Abstract

Holographic displays employing binary phase modulation have been demonstrated to be attractive on the grounds of efficiency and miniaturization, and they offer a plausible approach to two-dimensional (2D) and three-dimensional (3D) image projection and display. A novel algorithm—one-step phase retrieval—and corresponding hardware architecture have recently been proposed, providing the performance required for real-time holographic display. However, since viewing angle varies inversely with pixel size, very small display pixels are required to achieve a wide field of view. This is particularly problematic for 3D displays, as the requirement for a large display with small pixels has hitherto necessitated an unachievably large electrical bandwidth. We present a novel approach, utilizing fixed random pixelated quaternary phase masks of greater resolution than the displayed hologram, to dramatically increase the viewing angle for 2D and 3D holographic displays without incurring a bandwidth penalty or significantly degrading image quality. Furthermore, an algorithm is presented to generate holograms accounting for the presence of such a phase mask, so that only one mask is required.

© 2006 Optical Society of America

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References

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  1. A. J. Cable, E. Buckley, P. Mash, N. A. Lawrence, T. D. Wilkinson, and W. A. Crossland, "Real-time binary hologram generation for high-quality video projection applications," in SID 04 Digest, (Society for Information Display, 2004), Vol. 53.1, pp. 1-3.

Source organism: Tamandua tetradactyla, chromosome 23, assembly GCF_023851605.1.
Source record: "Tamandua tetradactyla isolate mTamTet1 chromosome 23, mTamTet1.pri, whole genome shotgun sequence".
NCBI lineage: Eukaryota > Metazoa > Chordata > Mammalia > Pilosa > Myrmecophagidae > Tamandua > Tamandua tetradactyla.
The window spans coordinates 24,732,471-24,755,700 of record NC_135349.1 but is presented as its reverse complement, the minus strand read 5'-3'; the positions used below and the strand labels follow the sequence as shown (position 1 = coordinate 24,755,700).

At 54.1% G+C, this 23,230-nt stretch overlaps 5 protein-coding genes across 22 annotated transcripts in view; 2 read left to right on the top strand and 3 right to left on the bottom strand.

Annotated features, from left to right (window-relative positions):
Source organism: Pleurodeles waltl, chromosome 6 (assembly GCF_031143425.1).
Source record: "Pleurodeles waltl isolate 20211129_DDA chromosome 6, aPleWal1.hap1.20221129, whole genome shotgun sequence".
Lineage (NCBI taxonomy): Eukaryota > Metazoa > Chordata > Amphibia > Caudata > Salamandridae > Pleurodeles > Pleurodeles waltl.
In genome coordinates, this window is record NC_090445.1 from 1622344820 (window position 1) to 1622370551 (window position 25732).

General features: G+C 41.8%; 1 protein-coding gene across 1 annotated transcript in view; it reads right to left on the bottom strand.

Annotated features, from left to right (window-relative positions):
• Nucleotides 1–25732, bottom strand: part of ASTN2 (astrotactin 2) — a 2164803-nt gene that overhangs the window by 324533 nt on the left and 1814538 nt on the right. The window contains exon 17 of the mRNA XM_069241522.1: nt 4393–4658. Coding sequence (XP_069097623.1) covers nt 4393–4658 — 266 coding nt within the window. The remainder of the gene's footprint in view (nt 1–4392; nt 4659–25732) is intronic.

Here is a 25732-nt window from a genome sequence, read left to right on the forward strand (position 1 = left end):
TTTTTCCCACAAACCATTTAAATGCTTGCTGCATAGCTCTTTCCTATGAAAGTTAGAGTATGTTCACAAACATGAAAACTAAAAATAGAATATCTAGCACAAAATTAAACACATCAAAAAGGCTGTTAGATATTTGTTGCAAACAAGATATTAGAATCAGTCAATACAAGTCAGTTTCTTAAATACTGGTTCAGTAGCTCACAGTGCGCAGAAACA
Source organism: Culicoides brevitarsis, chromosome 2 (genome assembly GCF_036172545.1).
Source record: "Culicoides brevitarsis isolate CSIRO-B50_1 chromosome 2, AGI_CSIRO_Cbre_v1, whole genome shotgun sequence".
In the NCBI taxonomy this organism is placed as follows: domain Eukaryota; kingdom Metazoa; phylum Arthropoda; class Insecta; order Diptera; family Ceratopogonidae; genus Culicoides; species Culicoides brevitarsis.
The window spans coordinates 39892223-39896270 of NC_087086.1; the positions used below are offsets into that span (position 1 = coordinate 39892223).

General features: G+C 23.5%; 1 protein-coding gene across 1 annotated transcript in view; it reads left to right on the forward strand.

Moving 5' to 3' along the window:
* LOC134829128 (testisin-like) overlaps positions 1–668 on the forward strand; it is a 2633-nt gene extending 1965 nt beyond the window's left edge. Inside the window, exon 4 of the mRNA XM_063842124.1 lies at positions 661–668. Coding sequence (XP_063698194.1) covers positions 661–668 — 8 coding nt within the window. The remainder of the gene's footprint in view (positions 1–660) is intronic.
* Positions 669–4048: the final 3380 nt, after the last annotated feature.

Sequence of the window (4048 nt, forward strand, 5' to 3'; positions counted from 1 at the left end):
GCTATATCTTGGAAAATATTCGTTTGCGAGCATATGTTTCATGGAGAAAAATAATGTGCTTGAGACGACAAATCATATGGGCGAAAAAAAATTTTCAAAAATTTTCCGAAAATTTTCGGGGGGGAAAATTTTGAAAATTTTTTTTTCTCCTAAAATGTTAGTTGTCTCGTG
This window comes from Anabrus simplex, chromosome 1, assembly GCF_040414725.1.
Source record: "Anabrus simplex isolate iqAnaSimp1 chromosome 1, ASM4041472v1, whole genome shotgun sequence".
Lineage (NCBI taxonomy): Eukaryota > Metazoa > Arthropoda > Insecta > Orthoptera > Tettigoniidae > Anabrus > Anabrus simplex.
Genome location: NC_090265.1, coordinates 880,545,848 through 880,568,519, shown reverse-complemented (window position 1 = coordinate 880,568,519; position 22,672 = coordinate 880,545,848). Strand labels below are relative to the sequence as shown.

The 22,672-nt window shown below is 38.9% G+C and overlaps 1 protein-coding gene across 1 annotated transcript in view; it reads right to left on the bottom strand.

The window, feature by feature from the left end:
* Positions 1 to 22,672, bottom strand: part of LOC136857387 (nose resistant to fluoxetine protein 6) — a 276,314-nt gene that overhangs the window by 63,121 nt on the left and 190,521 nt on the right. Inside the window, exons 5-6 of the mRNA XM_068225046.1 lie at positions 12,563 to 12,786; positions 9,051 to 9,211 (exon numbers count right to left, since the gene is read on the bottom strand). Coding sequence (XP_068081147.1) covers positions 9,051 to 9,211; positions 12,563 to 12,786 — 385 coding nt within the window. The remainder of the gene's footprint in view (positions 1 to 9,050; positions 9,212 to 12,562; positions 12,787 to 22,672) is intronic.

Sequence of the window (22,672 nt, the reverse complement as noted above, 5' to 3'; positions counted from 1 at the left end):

2. E. Buckley and A. J. Cable, "Holographic apparatus and method," UK patent application GB0329012.9, P36148WO (13 December 2004).
  3. A. G. Kirk and T. J. Hall, "Design of binary computer-generated holograms: coding density and reconstruction error," Opt. Commun. 94, 491-496 (1992).
    [CrossRef]
  4. T. D. Wilkinson, D. C. O'Brien, and R. J. Mears, "Dynamic asymmetric binary holograms using a ferroelectric liquid crystal spatial light modulator," Opt. Commun. 109, 222-226 (1994).
    [CrossRef]
  5. N. C. Gallagher, Jr., "Optimum quantization in digital holography," Appl. Opt. 17, 109-115 (1978).
    [CrossRef] [PubMed]

1994 (1)

T. D. Wilkinson, D. C. O'Brien, and R. J. Mears, "Dynamic asymmetric binary holograms using a ferroelectric liquid crystal spatial light modulator," Opt. Commun. 109, 222-226 (1994).
[CrossRef]

1992 (1)

A. G. Kirk and T. J. Hall, "Design of binary computer-generated holograms: coding density and reconstruction error," Opt. Commun. 94, 491-496 (1992).
[CrossRef]

1978 (1)

Buckley, E.